By Jeff Mason
WASHINGTON (Reuters) – President Joe Biden, first lady Jill Biden and about 2,000 fans attended a White House performance on Friday by musical legend and activist Elton John, who is on an extensive farewell tour of the United States. United.
The British superstar performed hit songs such as ‘Rocketman’, ‘Your Song’ and ‘Tiny Dancer’ from the South Lawn, singing and playing the piano in an open-air structure set up for the performance, which at a moment moved Biden to tears.
“Like so many Americans, our family loves his music,” Biden said during the singer’s introduction. “It is clear that the music of Elton John has changed our lives.”
John, who declined to perform for former President Donald Trump’s inauguration, has agreed to perform for the Bidens as one of the few mainstream celebrities returning to the White House after years at the to avoid.
Her performance was part of a celebration to honor people the White House has called everyday heroes: nurses, emergency and mental health workers, teachers, LGBTQ+ advocates and activists.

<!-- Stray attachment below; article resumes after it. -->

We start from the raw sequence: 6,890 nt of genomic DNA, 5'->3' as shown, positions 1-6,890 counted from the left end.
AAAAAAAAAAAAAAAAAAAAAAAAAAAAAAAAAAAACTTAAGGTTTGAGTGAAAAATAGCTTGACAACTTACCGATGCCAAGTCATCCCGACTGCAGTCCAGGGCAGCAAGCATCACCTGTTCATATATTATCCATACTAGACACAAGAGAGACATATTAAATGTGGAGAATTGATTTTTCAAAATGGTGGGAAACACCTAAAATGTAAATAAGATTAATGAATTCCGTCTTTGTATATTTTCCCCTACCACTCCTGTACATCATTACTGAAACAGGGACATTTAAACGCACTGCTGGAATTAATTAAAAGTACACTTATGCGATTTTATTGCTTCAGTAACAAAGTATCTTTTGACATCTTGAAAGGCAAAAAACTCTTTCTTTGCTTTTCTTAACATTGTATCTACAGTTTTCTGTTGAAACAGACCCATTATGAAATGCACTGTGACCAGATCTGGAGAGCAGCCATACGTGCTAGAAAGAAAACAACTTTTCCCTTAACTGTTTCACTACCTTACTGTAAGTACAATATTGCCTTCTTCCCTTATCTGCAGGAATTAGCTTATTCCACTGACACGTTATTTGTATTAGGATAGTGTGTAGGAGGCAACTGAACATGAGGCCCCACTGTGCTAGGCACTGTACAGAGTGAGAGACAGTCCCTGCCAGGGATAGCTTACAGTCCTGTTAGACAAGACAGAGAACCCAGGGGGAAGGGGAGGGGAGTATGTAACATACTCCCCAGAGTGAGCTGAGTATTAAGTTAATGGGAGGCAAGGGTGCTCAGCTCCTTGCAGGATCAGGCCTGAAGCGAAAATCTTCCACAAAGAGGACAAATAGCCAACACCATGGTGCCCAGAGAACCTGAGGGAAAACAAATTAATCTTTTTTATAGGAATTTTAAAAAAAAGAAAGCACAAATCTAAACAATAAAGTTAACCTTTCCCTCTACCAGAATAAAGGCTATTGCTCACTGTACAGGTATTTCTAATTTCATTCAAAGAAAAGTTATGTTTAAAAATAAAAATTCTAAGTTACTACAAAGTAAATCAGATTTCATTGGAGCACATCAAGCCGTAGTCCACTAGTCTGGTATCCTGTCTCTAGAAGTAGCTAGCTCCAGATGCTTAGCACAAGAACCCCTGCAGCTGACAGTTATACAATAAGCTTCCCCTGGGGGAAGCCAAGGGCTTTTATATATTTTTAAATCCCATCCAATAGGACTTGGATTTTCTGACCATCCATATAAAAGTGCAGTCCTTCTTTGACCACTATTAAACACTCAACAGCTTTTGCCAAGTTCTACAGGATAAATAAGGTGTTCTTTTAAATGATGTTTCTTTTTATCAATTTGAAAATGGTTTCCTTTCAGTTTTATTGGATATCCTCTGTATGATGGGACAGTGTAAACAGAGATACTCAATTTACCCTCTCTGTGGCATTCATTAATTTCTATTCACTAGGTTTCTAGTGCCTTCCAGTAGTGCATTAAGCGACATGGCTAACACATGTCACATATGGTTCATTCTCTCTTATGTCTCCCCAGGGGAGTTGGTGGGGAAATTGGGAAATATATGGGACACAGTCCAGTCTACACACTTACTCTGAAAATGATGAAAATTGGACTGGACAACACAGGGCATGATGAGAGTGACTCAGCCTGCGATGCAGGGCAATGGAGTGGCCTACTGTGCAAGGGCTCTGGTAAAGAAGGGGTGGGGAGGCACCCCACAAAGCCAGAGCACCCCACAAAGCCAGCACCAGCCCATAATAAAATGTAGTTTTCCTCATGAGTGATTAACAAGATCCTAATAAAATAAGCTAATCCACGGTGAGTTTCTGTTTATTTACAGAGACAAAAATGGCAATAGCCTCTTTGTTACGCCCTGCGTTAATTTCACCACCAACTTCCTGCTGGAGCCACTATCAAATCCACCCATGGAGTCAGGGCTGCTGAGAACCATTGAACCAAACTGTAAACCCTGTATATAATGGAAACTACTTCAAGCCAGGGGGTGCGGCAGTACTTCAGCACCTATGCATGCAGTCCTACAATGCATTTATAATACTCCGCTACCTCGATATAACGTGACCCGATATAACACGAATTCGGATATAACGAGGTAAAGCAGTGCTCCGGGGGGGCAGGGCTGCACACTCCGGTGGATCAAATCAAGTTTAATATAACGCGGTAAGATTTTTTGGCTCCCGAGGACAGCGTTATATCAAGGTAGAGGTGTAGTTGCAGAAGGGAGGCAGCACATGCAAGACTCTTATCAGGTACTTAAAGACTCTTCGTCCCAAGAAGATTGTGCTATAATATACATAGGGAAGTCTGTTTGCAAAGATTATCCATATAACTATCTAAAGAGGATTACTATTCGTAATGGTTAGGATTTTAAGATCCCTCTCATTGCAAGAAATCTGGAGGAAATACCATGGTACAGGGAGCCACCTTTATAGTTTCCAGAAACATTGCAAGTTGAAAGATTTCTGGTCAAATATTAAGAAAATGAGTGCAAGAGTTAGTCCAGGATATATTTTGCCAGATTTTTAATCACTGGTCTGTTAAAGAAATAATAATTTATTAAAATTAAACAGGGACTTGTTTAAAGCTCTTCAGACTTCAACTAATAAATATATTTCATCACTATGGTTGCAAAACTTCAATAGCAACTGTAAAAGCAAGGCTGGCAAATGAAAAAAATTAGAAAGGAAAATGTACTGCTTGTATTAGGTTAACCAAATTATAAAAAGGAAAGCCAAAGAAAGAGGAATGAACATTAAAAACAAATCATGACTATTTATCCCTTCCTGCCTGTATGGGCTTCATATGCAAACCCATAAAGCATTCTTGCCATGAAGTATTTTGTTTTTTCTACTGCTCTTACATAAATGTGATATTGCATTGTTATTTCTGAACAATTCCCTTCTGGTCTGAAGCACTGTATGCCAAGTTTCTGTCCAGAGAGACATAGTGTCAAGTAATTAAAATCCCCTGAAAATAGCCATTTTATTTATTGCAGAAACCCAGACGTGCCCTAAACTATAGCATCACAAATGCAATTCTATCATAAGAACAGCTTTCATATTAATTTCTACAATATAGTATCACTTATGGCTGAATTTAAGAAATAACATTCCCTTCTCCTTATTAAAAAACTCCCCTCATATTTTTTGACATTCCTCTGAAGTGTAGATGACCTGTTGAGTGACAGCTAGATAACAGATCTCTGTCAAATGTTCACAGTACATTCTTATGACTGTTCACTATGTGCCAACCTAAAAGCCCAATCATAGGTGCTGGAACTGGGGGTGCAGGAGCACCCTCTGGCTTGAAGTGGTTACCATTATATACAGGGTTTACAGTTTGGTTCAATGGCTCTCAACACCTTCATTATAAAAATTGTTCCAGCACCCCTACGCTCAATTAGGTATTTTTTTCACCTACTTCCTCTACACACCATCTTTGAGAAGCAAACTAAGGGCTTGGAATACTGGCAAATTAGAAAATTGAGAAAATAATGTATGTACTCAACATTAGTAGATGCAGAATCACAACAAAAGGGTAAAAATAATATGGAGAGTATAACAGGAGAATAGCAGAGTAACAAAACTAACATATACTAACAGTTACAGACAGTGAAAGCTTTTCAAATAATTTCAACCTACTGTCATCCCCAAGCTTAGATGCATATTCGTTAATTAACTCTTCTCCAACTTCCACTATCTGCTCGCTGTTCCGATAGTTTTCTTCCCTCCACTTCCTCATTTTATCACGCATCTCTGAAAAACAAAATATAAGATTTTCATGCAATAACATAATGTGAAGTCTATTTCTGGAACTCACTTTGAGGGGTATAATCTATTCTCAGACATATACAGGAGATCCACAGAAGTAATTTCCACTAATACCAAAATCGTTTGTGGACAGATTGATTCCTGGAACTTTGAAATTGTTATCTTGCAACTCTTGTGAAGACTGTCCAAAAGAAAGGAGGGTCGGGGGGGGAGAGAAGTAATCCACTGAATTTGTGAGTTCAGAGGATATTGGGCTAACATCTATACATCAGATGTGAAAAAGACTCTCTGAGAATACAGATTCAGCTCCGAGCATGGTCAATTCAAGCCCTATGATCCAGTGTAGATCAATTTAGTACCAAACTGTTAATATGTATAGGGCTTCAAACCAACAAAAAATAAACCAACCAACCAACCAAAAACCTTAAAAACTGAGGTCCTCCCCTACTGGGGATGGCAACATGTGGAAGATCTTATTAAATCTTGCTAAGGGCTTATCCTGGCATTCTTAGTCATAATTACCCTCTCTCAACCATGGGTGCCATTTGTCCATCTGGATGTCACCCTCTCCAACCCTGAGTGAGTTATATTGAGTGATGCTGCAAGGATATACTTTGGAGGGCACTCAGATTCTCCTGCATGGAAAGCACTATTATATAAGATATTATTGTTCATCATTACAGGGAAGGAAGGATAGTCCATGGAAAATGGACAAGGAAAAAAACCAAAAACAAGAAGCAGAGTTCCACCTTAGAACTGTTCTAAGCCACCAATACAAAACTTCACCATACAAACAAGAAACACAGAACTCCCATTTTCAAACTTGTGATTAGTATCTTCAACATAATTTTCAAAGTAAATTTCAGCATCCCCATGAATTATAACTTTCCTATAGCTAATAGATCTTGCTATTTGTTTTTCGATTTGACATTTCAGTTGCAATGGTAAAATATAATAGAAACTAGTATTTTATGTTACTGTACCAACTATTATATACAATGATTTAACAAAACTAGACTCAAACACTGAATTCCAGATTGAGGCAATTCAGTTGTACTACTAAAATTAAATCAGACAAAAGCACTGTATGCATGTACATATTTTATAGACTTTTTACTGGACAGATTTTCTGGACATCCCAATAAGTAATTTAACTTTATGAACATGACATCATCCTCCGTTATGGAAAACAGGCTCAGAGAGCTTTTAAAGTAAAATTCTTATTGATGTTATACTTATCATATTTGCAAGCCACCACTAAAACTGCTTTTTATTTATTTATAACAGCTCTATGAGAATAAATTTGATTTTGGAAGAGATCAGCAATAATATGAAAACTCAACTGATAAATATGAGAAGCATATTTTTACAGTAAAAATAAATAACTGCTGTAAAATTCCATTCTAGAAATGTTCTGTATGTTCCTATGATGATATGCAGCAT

John said playing at the White House was “the icing on the cake” after a career performing in fine venues. Between songs, he spoke about his fight against HIV/AIDS and praised former President George W. Bush, a Republican, for his efforts in the fight against AIDS in Africa through the Plan of President’s Emergency Relief Program for AIDS Relief (PEPFAR).
Former First Lady Laura Bush was one of the guests at the performance.
John noted that the fight against AIDS in the United States has the support of both Republicans and Democrats.
“I just wish America was more bipartisan,” he said.
At the end of the evening, Biden moved John to tears by surprising him with the National Humanities Medal.
“I’m flabbergasted,” John said. “I will cherish that.”
The performance was paid for by A&E Networks and The History Channel, which is part of A&E, and will air at a later date. A&E Networks is a joint venture between Disney-ABC Television Group and Hearst.
The show was titled “A Night When Hope and History Rhyme”, taken from a poem by Irish writer Seamus Heaney. Biden regularly quotes Heaney and is a devotee of Irish sayings and poetry.
Biden has a special relationship with John’s music. He wrote in his 2017 memoir “Promise Me, Dad: A Year of Hope, Hardship and Purpose” about singing “Crocodile Rock” to his son Beau as a child and again as an adult when Beau was dying of cancer.
John included this song in his Friday playlist.
(Reporting by Jeff Mason; Writing by Nandita Bose and Jeff Mason; Editing by Leslie Adler and Gerry Doyle)